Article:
I was interning under Marla Novo (the Curator of Collections at the MAH) both before Nina Simon’s arrival as Executive Director and after some of the dust settled around her changes (from approximately March 2011 to June 2012, though I was an Education Department intern there as well from Sept. 2010 to March 2011). As someone that saw it firsthand, I could not disagree with Bratton’s argument more. Nina’s response was spot on.

    Nina focused her response of the quantitative data, but I’d also like to point out that she (and the rest of the staff at the MAH) care deeply about the qualitative data about their audiences. So many of the comments on this article zero in exclusively on attendance numbers, but I know for a fact that the Museum puts so much time and energy into listening to their visitors and caring about that more than anything. For instance, it wasn’t until Nina started at the Museum that a magnetized wall was incorporated right by the Museum’s main entrance and exit, complete with papers, pencils, and magnets that encouraged visitors to voice their opinions (good, bad, and ugly), as well as share artwork or poetry that was inspired by the exhibitions. I distinctly remember seeing Nina personally leaving written responses on these cards and seeing many of them hung around her office as references to keep in mind during her days. I don’t know many Executive Directors who care and give that much.

    Since the MAH taught me the value of listening to your audiences, I thought I’d share some qualitative information.

    Before she got to the MAH, the primary audiences at the Museum tended to be children’s school groups (though of course there were others as well). I remember, while interning in the Education Dept. and helping lead history workshops, children would tell me how they already knew the answers to our questions because they already had done school trips to the Museum in past years.

    To put it bluntly, the Museum felt stagnant. As an alumn of the University of California, Santa Cruz, I can also say that almost everyone I knew from that population didn’t know the Museum existed and, if they did, they had no clue or interest as to where it was or visiting it. This is a rather saddening truth, especially since the Museum is located in the downtown area of Santa Cruz and is incredibly accessible to this student body.

    Let’s look at the 2010 Mission Statement again. “The Museum of Art & History promotes a greater understanding of contemporary art and the history of Santa Cruz County, through its exhibitions, collections, and programs, for the benefit of residents and visitors to Santa Cruz County.”
    In my opinion, one of the most crucial aspects to this Mission Statement is “for the benefit of residents and visitors to Santa Cruz County.” How could the Museum have truly accomplished this if it was not reaching entire populations of its residents?

    I feel like this is a common case with local museums sometimes. There was a very small population of people who were engaging with the Museum in one very narrow, specific way, and the Museum was in major financial trouble. Nina Simon came in and worked hard (along with the rest of the great staff members) to transform the Museum into an institution that really attempts to serve its ENTIRE community, rather than just one very small portion.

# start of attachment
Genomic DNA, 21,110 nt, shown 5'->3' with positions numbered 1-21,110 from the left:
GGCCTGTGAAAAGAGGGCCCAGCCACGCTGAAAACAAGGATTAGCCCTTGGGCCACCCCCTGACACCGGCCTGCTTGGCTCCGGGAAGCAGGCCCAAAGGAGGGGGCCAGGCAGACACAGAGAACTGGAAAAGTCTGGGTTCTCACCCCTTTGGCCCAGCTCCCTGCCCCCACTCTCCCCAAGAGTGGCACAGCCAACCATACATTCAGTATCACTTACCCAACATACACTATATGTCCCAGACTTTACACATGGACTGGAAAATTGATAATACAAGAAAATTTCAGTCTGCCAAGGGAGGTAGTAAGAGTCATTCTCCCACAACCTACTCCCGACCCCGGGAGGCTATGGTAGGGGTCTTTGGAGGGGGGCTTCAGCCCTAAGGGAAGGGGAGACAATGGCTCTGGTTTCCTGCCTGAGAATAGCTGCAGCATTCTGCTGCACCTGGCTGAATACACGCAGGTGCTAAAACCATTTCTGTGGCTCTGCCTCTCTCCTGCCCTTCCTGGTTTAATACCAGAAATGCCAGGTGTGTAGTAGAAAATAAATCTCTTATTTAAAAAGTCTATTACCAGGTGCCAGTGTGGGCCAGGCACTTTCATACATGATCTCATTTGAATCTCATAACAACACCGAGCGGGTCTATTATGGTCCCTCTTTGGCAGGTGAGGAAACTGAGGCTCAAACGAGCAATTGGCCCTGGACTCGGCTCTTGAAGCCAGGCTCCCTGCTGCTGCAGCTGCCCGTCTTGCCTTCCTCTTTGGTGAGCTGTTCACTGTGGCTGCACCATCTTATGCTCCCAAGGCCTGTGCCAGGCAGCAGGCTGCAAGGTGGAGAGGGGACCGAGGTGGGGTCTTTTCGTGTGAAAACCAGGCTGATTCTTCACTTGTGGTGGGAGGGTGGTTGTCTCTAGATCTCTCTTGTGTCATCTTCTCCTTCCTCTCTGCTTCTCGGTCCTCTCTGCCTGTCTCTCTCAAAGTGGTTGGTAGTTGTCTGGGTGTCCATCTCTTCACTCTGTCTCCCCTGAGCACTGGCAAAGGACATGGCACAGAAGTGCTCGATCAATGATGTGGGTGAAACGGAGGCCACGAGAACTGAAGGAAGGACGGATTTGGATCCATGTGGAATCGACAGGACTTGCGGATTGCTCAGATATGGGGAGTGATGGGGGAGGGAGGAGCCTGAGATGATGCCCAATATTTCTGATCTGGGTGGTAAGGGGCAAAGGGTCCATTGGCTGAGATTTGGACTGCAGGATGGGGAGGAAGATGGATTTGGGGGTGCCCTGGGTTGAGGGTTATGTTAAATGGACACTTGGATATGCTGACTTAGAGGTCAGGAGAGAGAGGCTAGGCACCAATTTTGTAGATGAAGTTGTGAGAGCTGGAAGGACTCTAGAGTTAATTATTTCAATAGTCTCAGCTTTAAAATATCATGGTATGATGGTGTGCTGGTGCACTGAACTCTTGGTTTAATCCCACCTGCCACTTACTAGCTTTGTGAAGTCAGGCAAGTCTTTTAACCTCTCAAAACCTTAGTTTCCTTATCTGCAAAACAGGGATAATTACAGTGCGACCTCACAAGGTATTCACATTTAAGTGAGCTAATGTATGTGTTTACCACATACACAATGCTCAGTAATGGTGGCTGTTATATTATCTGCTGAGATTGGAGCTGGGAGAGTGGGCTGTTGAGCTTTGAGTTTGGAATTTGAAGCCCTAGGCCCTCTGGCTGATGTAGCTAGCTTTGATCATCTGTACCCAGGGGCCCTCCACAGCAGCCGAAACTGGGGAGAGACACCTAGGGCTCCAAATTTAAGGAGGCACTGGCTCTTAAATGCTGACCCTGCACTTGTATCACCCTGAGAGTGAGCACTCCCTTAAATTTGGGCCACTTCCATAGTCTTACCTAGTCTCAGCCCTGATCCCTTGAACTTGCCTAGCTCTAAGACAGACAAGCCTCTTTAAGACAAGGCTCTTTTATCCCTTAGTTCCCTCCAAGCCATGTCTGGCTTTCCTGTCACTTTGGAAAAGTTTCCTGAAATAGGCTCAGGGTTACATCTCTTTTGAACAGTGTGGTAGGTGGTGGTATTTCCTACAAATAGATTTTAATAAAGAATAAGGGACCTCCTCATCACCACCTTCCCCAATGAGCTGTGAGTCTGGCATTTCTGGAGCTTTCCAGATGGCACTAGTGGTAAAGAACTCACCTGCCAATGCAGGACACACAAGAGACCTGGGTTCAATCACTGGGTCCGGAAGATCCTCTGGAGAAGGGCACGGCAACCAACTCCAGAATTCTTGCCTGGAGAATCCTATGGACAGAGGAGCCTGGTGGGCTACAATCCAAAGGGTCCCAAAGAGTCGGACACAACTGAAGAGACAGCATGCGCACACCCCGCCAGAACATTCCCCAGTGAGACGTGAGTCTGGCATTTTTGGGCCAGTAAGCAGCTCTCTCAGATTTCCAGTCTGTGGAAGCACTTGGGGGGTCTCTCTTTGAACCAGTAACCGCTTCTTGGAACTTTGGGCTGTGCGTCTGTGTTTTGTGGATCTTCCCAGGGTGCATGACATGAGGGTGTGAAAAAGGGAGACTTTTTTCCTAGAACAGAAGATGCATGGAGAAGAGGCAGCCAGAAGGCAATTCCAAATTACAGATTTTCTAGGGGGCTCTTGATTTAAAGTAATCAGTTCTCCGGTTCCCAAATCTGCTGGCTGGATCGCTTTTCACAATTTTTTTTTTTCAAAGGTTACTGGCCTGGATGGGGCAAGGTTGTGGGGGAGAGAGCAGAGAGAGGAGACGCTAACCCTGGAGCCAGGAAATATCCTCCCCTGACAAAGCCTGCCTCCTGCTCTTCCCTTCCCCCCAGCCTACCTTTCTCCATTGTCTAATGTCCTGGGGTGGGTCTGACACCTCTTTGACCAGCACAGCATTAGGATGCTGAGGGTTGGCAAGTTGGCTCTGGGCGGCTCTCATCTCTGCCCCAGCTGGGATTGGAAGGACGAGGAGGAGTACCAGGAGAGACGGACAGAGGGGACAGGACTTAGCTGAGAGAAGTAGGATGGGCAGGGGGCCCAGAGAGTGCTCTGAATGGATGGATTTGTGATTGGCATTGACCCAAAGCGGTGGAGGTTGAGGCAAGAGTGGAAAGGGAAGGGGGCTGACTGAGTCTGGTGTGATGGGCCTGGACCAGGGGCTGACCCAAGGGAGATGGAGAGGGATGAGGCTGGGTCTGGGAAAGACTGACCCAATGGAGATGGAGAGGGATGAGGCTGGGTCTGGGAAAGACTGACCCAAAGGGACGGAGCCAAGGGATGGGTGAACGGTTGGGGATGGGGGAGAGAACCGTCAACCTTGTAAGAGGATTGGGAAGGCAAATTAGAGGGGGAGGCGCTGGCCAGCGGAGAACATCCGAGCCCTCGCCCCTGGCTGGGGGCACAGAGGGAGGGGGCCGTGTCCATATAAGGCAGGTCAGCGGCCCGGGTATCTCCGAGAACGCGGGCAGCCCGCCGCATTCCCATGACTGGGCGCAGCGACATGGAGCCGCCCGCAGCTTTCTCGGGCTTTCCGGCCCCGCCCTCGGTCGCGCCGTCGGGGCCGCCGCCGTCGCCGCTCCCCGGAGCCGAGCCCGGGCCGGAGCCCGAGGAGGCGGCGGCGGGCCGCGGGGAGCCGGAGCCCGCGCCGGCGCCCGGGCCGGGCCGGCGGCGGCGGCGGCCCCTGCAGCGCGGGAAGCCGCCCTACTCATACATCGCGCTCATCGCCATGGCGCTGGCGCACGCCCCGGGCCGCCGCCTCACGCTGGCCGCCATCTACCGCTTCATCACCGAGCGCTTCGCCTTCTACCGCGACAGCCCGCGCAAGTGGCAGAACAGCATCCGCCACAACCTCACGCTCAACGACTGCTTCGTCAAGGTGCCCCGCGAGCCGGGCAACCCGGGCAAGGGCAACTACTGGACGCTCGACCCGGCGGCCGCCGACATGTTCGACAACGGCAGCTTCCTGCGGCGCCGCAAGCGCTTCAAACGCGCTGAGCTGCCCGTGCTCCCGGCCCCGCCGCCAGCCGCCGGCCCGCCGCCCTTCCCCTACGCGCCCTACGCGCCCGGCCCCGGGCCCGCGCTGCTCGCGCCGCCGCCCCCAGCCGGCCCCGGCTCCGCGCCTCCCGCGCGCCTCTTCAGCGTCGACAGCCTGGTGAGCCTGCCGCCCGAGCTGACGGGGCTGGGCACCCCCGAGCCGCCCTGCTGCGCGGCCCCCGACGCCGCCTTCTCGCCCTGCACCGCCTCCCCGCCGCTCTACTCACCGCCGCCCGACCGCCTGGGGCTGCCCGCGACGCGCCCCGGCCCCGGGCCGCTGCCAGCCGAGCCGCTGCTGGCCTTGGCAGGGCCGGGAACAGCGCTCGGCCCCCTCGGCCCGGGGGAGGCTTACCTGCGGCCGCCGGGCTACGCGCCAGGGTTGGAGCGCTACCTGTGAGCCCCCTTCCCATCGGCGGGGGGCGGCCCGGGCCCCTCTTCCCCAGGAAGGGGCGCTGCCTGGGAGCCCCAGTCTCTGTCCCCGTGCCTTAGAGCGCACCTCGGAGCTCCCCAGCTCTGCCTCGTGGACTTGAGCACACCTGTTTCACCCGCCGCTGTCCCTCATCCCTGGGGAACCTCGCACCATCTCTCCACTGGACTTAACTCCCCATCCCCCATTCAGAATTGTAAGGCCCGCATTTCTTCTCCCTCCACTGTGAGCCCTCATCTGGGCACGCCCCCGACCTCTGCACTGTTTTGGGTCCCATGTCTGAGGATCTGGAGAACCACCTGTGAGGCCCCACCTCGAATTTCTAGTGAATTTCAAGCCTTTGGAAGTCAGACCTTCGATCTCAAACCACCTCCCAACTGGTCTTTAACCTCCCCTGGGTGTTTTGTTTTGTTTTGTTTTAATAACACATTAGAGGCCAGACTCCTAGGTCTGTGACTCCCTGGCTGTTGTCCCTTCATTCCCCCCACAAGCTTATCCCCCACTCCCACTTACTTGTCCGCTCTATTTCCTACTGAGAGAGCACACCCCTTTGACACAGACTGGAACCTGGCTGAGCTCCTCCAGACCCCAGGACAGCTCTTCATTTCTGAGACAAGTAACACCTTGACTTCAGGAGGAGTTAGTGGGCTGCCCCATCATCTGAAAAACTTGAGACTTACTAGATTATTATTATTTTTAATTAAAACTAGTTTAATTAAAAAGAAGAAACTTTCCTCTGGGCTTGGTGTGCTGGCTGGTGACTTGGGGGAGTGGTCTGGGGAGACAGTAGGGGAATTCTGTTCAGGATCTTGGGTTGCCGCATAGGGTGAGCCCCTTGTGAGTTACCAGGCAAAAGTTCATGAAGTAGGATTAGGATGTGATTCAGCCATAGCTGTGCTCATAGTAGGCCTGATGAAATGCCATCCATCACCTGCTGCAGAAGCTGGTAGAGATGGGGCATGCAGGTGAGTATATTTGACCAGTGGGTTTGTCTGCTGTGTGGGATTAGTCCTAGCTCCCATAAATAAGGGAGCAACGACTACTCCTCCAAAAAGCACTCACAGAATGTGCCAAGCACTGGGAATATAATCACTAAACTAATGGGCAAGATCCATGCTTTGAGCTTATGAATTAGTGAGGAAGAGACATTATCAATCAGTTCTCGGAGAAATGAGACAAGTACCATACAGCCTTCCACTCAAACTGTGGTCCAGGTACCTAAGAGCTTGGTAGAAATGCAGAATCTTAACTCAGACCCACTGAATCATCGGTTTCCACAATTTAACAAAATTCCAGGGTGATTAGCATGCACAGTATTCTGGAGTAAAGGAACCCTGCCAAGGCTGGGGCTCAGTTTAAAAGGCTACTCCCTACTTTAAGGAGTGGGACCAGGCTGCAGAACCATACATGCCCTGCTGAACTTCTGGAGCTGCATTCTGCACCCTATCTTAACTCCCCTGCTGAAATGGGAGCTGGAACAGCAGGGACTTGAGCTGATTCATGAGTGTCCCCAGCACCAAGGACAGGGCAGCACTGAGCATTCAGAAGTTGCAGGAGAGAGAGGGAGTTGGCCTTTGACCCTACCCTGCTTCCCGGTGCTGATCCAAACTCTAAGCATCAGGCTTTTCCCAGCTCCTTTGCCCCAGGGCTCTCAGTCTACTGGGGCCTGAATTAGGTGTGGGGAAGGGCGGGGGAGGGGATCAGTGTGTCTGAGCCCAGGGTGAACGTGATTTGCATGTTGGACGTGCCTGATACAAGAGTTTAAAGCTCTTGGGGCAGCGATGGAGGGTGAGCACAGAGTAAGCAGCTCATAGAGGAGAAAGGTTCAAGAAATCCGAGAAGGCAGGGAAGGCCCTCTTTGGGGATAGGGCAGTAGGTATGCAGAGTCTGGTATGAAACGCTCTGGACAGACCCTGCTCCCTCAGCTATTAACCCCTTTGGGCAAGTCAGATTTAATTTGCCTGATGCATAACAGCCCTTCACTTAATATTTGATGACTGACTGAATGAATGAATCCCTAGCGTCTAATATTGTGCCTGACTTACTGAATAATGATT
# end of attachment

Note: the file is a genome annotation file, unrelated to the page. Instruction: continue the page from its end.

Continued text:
• Thanks for your comment. But I seriously doubt than anyone who is part of this conversation wants a museum to engage only with a small part of the population. Nor is there one “narrow, specific way” they are advocating. Those who disagree with Simon’s initiatives are not arguing for stagnancy or no change. They, and I include myself, have issues with some of her changes. That is legitimate.

  23. As a long-time local Santa Cruz resident and radio documentarian specializing in historic topics, I have watched with interest the developments at the MAH. On one hand, I have gone there more often, not, I should say, to see the exhibits, but to see free music, shmooze with friends, and be part of the fun. Perhaps this experiment is a victim of its own success. During a recent night that was supposed to honor the local music scene, there were bands whose sound overlapped causing a din, an ocean’s activity area for kids making things, and the premier of what should have been its own special exhibit night, a show titled “Santa Cruz is in the Heart” by historian Jeff Dunn. It was crowded, chaotic, noisy, and nobody was staying long anywhere because there were too many people. In the music business, that’s a nice problem to have, but if you have spent weeks putting together a moving exhibit about your own town, it seems disrespectful to compete with marimba bands, jazz quintets, and a ukelele jam all on the same night. Bands do not get paid to play and they are “doing art” in their own way. Perhaps what the community is really saying is that it wants a downtown community center, and as a venue for music, the MAH is really inferior, and not set up for such. I applaud change, but I wonder if “attendance” is being measured by special events where not everyone even gets upstairs to see the installations. I will wait until a quieter day to go back to feel the “heart” part of Santa Cruz. Change for change’s sake is just that.